Sunday, February 19, 2017

Lion


I've seen eight best picture nominees now in the 2017 Oscars. La la Land, the 9th, will be the last. Even with one movie still out this one has risen to the top of my list.

Implicit in the title is the bravery and there was; but what makes this movie endearing is the tenderness hidden underneath. Lion actually is a story of love, the best kind that anyone will ever have in this life. 

Based on the book A Long Way Home, the story of a Lion is real one that started in the Indian city of Khandwa. Guddu (Abhishek Bharate) the oldest takes his little brother Saroo around. They were as close as any parent would want siblings to be especially since their mother, Kamla, is a single parent. Then again there were times he couldn’t get rid of him even if he tried. Saroo absolutely worships Guddu and the eldest was very protective of his second.

They went on missions together trying to get extra money such as sneaking into a running train carrying coal. Saroo’s family is among the millions of underprivileged in India.

On the fateful night when Saroo got lost they were on a mission again. It was just that the five year old was unused to working late into the night that Guddu decided to separate not wanting to waste time and make an extra buck. Alone in the train station where his older brother left him Saroo got tired of waiting and boarded the wrong train which headed 1600 kilometers away to Kolkata.

In one of India’s largest cities he spent months in the slums, had near escapes from what seems to be pedophile rings until he was found by an orphanage. It was there he was adopted by an Australian couple and migrated to join them.

25 years is enough to make an Australian of Saroo, now Saroo Brierly, but did he ever forget?  One of the videos on Saroo’s website says that Sue Brierly, the adoptive mother, had decorated his room with a map of India. There was no pretense of even trying to forget. In the movie however remembering India was done of course with more drama and it is one of my favorite scenes.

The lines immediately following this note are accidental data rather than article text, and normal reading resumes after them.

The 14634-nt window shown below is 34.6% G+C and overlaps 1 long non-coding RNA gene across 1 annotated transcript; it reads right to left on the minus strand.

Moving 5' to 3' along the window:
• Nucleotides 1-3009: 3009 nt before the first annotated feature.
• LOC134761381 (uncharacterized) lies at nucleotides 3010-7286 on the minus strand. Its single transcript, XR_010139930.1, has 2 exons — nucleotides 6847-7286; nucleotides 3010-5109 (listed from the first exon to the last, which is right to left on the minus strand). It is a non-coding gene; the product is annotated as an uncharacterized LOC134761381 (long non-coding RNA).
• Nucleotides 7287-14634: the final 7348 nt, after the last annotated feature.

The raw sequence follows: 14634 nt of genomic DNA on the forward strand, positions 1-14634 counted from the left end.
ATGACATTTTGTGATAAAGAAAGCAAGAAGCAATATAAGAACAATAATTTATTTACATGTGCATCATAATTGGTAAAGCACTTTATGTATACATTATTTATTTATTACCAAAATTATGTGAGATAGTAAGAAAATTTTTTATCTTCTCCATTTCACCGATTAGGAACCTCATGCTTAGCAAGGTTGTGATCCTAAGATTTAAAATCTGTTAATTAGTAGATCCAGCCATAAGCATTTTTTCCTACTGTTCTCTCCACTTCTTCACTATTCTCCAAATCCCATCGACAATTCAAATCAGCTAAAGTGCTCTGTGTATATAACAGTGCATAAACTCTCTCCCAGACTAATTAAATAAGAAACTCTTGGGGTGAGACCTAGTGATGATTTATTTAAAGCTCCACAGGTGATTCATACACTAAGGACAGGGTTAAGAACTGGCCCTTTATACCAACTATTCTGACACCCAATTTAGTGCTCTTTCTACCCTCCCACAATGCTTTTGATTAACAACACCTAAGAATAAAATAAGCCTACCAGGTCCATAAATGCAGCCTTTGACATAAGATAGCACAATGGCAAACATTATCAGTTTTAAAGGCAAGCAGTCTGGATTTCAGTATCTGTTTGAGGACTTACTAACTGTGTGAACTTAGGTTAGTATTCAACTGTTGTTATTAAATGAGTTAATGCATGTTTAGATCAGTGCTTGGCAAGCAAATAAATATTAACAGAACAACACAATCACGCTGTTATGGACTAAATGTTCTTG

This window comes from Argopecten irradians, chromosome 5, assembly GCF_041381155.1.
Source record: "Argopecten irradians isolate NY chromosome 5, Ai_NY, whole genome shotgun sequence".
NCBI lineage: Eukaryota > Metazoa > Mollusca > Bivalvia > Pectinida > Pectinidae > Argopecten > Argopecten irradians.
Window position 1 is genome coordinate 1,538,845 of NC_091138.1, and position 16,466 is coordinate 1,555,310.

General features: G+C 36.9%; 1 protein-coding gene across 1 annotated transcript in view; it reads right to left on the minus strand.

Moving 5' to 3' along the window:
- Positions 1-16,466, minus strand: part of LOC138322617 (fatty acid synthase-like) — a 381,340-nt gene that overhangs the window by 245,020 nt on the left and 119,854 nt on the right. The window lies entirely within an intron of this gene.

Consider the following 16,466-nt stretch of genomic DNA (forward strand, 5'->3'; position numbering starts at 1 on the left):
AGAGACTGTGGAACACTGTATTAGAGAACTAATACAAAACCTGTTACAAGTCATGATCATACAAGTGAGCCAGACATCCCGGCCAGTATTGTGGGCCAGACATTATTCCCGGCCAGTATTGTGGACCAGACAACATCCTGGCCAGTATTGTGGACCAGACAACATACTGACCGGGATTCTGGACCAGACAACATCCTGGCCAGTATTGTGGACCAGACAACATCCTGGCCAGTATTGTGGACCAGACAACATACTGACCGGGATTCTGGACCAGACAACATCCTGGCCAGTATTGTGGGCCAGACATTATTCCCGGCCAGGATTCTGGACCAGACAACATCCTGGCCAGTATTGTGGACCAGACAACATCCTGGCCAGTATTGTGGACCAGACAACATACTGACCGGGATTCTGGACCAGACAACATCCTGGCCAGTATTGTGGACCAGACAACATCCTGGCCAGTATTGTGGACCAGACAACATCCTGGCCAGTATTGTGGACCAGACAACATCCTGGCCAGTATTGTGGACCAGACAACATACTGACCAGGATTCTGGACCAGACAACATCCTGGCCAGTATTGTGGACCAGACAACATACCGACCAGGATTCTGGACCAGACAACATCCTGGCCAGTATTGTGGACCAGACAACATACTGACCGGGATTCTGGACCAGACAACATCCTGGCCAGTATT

Saroo in the second half of the film encountered jalebis for the first time since he was five years old. When I saw it I immediately remembered the theme of a piece once a teacher made me read more than 25 years ago. The point of the piece was that for those who have migrated they may change their language, their clothes, but the last thing to be forgotten, if ever, was food. There was something spiritual of that scene especially since memories of the brother were to haunt him thereafter.  As a five year old he would ask Guddu for jalebis.

The second half of the movie with Saroo grown up went to college, and fell in love was entirely in English but the first half for purposes of authenticity was entirely in Indian. Luke Davies, Lion’s screenwriter, said he had modeled the first half to Wall-E which visually worked like a silent film in the scenes without the big fat humans. Personally the first half hit me like Grave of the Fireflies with its inseparable older and a younger sibling down on their luck.